Green Bay's nightlife is probably more exciting than you'd think -- it is a college and football town, after all. When you aren't tailgating at Lambeau Field, you can spend time exploring the Green Bay Packer Hall of Fame. Head to the Stillmank Brewing Company and enjoy what has been called the "best tap room in Green Bay." If that gives you a taste for more, take a brewery or winery tour. And if you want to dance, listen to music, and get together with friends, Green Bay is home to more than 40 bars and nightclubs.
In the 1600s, French fur traders were experiencing some issues with the Native Americans in the northwestern region of New France, an area claimed by France that extended from Newfoundland south to the Gulf of Mexico and west from the Hudson Bay to the Rocky Mountains and including all of the Great lakes. At the time, France wasn't really interested in colonizing the region. Instead, they sent explorers to gather resources. They were also interested in finding a shorter trade route to China through Canada. Jean Nicolet was sent to New France to form an alliance with the Native American tribes around the Great Lakes region, and he arrived in 1634. He established a trading post, one of the earliest European settlements in the New World. Apparently, Nicolet wasn't all that impressed with the region -- he named it La Baie des Puants, French for "the stinking bay."
It wasn't until 1717 that a permanent settlement was established at La Baie, and the small town was incorporated in 1754. After the French and Indian War in 1761, the British took control of the area, and the French ceded all of the land east of the Mississippi River following their defeat. In 1765, Charles de Langlade settled in the area, earning him the nickname, "the father of Wisconsin." The British started calling La Baie "green bay" because in early spring, the water had a green tint to it. The French name was used less and less, and "Green Bay" became more common.
Here's a fun fact: Green Bay was once known as the "Toilet Paper Capital of the World" due to being the location of several paper companies, including Northern Paper Company. This innovative company developed the first splinter-free toilet paper in the 1930s (you can thank Green Bay for that).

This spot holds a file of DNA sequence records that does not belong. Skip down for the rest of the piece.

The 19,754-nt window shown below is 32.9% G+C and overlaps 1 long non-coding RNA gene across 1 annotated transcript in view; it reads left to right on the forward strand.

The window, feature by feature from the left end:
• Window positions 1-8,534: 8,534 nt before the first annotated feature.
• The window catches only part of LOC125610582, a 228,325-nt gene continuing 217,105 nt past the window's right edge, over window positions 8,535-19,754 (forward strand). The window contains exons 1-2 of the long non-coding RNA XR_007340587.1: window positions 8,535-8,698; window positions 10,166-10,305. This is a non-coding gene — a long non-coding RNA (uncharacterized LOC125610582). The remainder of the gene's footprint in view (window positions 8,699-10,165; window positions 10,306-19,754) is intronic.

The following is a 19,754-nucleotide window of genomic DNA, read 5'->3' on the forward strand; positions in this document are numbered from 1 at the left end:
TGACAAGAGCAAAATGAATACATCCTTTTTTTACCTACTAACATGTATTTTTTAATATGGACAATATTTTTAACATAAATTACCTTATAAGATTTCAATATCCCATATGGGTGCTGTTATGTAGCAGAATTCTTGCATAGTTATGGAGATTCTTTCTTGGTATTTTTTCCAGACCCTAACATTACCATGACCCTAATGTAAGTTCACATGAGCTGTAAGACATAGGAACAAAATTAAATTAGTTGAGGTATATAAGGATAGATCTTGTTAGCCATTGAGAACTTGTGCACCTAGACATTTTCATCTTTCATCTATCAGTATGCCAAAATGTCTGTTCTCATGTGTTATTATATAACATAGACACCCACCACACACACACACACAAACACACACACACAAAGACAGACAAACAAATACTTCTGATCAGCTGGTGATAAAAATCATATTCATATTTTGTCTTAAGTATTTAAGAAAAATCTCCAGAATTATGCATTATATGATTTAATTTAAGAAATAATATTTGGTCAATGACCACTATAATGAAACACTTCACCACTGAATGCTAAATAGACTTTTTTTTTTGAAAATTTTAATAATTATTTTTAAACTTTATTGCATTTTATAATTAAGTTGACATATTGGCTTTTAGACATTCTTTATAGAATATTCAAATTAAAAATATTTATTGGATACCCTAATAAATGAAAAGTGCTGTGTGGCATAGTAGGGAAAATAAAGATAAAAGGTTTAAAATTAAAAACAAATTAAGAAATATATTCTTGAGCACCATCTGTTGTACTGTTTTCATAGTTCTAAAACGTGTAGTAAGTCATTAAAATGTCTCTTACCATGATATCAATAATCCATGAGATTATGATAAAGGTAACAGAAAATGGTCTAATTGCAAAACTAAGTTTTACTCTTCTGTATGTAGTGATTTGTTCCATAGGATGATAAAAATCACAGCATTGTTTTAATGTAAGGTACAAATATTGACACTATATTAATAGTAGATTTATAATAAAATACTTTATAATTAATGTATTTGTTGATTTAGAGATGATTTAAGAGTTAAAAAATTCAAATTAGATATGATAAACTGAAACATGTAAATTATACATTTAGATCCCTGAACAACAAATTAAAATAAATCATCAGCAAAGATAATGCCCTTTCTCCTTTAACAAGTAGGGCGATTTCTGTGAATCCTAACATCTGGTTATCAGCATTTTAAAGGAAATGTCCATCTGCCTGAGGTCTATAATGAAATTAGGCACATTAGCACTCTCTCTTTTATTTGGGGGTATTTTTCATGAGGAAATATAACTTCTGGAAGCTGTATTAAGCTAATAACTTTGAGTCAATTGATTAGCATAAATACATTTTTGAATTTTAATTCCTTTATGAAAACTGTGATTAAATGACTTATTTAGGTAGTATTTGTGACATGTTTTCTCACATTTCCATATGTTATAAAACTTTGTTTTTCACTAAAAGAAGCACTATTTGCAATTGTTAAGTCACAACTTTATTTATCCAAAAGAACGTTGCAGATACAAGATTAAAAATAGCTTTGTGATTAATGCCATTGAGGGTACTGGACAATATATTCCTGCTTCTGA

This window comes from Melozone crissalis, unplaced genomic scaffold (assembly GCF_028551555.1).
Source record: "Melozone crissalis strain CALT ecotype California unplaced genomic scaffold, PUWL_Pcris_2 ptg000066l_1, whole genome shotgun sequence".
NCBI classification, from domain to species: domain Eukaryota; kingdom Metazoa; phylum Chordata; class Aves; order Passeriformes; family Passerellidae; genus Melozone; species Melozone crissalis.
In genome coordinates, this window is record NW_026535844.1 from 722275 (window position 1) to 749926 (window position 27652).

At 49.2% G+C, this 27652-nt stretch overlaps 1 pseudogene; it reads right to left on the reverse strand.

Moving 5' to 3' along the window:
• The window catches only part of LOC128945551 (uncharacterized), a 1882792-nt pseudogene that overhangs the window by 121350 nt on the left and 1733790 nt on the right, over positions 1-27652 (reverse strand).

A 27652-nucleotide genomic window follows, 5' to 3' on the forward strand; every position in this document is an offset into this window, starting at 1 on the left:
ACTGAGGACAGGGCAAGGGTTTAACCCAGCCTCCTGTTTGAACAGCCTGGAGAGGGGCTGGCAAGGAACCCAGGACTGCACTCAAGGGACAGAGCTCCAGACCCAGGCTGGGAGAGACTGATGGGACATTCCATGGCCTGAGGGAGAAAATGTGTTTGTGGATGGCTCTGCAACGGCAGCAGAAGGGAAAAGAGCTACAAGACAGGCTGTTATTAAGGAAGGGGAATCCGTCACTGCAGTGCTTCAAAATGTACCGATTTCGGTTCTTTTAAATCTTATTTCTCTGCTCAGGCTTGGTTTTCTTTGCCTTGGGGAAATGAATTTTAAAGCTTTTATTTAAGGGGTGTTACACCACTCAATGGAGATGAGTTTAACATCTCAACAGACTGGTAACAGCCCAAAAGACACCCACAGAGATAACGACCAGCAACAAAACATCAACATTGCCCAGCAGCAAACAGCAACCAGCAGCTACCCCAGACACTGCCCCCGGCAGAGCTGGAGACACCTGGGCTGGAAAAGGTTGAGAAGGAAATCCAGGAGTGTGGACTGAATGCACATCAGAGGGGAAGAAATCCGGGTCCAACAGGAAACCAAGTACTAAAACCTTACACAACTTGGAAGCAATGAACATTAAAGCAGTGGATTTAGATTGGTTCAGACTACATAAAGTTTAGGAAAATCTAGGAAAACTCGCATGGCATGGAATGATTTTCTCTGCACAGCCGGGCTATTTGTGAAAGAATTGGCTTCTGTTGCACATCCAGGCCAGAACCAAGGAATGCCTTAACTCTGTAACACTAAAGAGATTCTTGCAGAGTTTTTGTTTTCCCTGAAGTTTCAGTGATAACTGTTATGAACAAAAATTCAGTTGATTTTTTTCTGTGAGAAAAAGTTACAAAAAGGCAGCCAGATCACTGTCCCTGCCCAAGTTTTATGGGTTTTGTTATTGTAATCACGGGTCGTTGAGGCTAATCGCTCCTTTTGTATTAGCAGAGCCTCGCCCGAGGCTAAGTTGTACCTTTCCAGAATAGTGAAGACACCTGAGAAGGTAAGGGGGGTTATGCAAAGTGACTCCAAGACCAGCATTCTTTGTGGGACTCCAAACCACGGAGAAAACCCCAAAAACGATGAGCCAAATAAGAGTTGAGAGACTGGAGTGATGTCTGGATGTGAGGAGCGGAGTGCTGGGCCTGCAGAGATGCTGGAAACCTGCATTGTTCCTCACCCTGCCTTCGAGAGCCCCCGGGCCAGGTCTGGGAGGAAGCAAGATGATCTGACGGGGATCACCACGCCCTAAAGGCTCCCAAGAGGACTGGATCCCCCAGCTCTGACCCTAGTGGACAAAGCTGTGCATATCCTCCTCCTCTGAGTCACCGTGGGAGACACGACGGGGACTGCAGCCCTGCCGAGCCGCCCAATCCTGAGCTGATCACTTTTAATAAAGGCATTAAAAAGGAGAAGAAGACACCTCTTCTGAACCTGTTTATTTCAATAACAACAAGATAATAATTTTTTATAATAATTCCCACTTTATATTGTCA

Here's another fun fact: The Green Bay Packers are named for one of the many packing companies that used to populate the city. The Indian Packing Company operated here in the early 1900s, and the football team was founded and named by a shipping clerk by the name of Curly Lambeau. Curly was captain of the football team at Green Bay East High School, where he graduated in 1917. He went on to play football at the University of Notre Dame, but a severe case of tonsillitis forced him back home, and he went to work at the packing company. But football called to him, and he founded the football team with George Whitney Calhoun. In 1919, he was able to get the company's owner to pay for the new team's jerseys and to let them use the company's athletic field. Curly Lambeau became the first coach of the Packers, from 1919 to 1949.
If you want to learn more about your new home of Green Bay, be sure to visit the area's museums after finding your Green Bay apartment. Some great locations include the Heritage Hill State Historical Park, the National Railroad Museum, the Neville Public Museum, and the Walk of Legends (a walking tour exploring the history of the Green Bay Packers).
You'll get plenty of beautiful city for your buck in Green Bay -- even though it is located on the bay with fantastic views and a historic downtown (not to mention it's home of the Packers), it is fairly inexpensive when compared to the rest of Wisconsin. Apartments in Green Bay rent for about $640, and a house averages about $121,000 -- less than the state average of $163,000. The cost of living in Green Bay is about two percent below the national average, meaning your money will go a little further when living here.
While packing companies aren't as common as they once were, there are still a few in Green Bay, including JBS USA, a meat-packing company. Other major employers include Aurora BayCare Medical Center, Humana, Schneider National, Georgia-Pacific, and the Oneida Nation of Wisconsin.